As a former procurement professional, Mike Inman can guarantee that procurement comes to the table with a plan. As a salesperson, if you don’t have a plan of your own—you’ll end up following theirs. You should know the tactics you want to use, who is going to be in the meeting, what your BATNA is, and you must set an agenda. Knowledge is power, and you have to leverage it. He shares his take on “opposition” research in this episode of Sales Reinvented!
What’s happening on your side of the table? For every deal point, you must have an open position target and bottom line. After you know what you can and can’t do, spend twice as much time on opposition research.
This can even help you determine if they’ve already decided in your favor—or not in your favor. If you find out that you’re not their preferred solution for a product or service, you can stop wasting time and cut your losses.
Lastly, get approval in advance. There’s nothing more frustrating than a salesperson that has to run things by their boss. Then you’re just an order taker. You’ll get abused. Make sure that you’re authorized to make concessions or close a deal.
Mike emphasized that LinkedIn is a person's billboard. They choose to publish where they’re from, what they’ve studied, and what’s important to them.
Mike just advised on a massive negotiation. He looked at the Director of Supply Chain’s background on LinkedIn and it was clear that he was career-focused. He moved up the ladder with every job he took. Mike knew that this gentleman needed a win to continue to advance his career.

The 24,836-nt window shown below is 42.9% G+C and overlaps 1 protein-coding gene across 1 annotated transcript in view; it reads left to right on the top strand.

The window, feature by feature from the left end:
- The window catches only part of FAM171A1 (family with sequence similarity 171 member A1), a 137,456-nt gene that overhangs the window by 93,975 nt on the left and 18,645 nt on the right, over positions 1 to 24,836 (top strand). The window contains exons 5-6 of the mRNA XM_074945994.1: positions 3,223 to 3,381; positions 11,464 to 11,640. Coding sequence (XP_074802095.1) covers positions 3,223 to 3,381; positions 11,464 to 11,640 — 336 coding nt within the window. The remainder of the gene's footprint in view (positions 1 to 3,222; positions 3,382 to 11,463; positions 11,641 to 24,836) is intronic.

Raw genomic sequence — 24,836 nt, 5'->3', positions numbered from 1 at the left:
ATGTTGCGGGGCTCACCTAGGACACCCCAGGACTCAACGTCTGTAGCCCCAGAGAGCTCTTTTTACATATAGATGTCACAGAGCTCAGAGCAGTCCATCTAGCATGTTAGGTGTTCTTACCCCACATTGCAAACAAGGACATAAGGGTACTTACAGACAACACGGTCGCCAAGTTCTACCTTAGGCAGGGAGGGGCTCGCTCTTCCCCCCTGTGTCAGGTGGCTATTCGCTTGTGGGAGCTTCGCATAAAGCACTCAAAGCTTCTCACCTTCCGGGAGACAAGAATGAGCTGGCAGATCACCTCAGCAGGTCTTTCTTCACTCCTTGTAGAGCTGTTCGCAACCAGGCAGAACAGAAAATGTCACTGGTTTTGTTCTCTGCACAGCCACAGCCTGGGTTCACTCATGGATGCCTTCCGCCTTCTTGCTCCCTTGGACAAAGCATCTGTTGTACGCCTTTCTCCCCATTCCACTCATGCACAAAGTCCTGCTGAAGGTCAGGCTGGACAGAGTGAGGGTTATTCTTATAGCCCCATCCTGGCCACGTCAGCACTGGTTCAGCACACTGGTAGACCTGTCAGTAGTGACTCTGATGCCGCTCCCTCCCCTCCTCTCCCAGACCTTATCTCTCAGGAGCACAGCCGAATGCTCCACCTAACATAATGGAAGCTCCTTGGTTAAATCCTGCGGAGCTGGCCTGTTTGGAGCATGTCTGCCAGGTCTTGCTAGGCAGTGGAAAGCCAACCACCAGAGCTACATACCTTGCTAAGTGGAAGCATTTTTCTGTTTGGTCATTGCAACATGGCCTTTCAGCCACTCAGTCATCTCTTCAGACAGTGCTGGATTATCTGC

So Mke helped them build a negotiation plan to make him look good in front of his superiors while protecting value on their side.
Conversely, if someone isn’t sharing information on LinkedIn, why are they hiding it? You can build a psychological profile from this angle as well. If they’re not freely sharing information, they’re a closed person. You’ll likely have to ask more questions in the negotiation.
Mike shares some to-the-point negotiation dos and don’ts that are spot-on:
When Mike moved to Denver, he wanted to rent for a couple of years to make sure he liked the area. They decided they wanted to move over the Summer, so they started looking in January. By February, they’d been outbid on three homes.
So he set up alerts to be notified immediately when there was a new listing. One Saturday morning, a house came on the market that looked perfect. They showed up at the open house and it was perfect.
After doing some legwork, they determined that the house was overpriced. They put in an offer $4,000 below ask with the stipulation that the sellers must accept or deny the offer by Monday at close of business. Monday at noon, they got an email that they won the house.
But there was a huge mistake. The seller accidentally sold the home to two buyers. The agent told Mike that they were “aging” and “didn’t understand technology” and made a mistake. So Mike did some more research. Turns out, the seller worked for Cisco as a Government Contracting Expert.
The agent lied to Mike. So Mike pushed back. The agent responded with their lawyer’s contact information. So what happened next? Mike unwraps a fascinating story that was only possible because he did opposition research. Listen to the episode to hear the ending!
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